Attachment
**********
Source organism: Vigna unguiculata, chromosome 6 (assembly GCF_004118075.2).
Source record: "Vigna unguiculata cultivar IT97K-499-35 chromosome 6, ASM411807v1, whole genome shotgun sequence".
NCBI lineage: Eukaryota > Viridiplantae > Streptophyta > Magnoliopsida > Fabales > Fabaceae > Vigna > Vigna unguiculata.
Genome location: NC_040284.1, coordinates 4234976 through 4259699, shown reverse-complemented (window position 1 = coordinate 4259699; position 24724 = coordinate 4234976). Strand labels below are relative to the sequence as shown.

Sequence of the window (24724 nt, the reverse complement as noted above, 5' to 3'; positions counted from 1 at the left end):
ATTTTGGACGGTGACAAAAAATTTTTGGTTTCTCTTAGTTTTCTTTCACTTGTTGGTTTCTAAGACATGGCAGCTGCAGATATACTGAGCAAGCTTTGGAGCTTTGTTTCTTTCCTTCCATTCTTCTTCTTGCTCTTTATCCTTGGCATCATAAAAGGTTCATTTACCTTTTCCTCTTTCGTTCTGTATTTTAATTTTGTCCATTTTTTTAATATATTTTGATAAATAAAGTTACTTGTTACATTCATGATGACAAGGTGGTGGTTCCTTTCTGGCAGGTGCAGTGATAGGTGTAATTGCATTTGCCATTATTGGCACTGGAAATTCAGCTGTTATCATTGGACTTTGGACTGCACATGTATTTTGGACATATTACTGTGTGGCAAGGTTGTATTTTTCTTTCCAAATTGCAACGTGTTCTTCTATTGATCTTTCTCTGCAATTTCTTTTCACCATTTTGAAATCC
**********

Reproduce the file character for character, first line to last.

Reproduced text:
Source organism: Vigna unguiculata, chromosome 6 (assembly GCF_004118075.2).
Source record: "Vigna unguiculata cultivar IT97K-499-35 chromosome 6, ASM411807v1, whole genome shotgun sequence".
NCBI lineage: Eukaryota > Viridiplantae > Streptophyta > Magnoliopsida > Fabales > Fabaceae > Vigna > Vigna unguiculata.
Genome location: NC_040284.1, coordinates 4234976 through 4259699, shown reverse-complemented (window position 1 = coordinate 4259699; position 24724 = coordinate 4234976). Strand labels below are relative to the sequence as shown.

Sequence of the window (24724 nt, the reverse complement as noted above, 5' to 3'; positions counted from 1 at the left end):
ATTTTGGACGGTGACAAAAAATTTTTGGTTTCTCTTAGTTTTCTTTCACTTGTTGGTTTCTAAGACATGGCAGCTGCAGATATACTGAGCAAGCTTTGGAGCTTTGTTTCTTTCCTTCCATTCTTCTTCTTGCTCTTTATCCTTGGCATCATAAAAGGTTCATTTACCTTTTCCTCTTTCGTTCTGTATTTTAATTTTGTCCATTTTTTTAATATATTTTGATAAATAAAGTTACTTGTTACATTCATGATGACAAGGTGGTGGTTCCTTTCTGGCAGGTGCAGTGATAGGTGTAATTGCATTTGCCATTATTGGCACTGGAAATTCAGCTGTTATCATTGGACTTTGGACTGCACATGTATTTTGGACATATTACTGTGTGGCAAGGTTGTATTTTTCTTTCCAAATTGCAACGTGTTCTTCTATTGATCTTTCTCTGCAATTTCTTTTCACCATTTTGAAATCC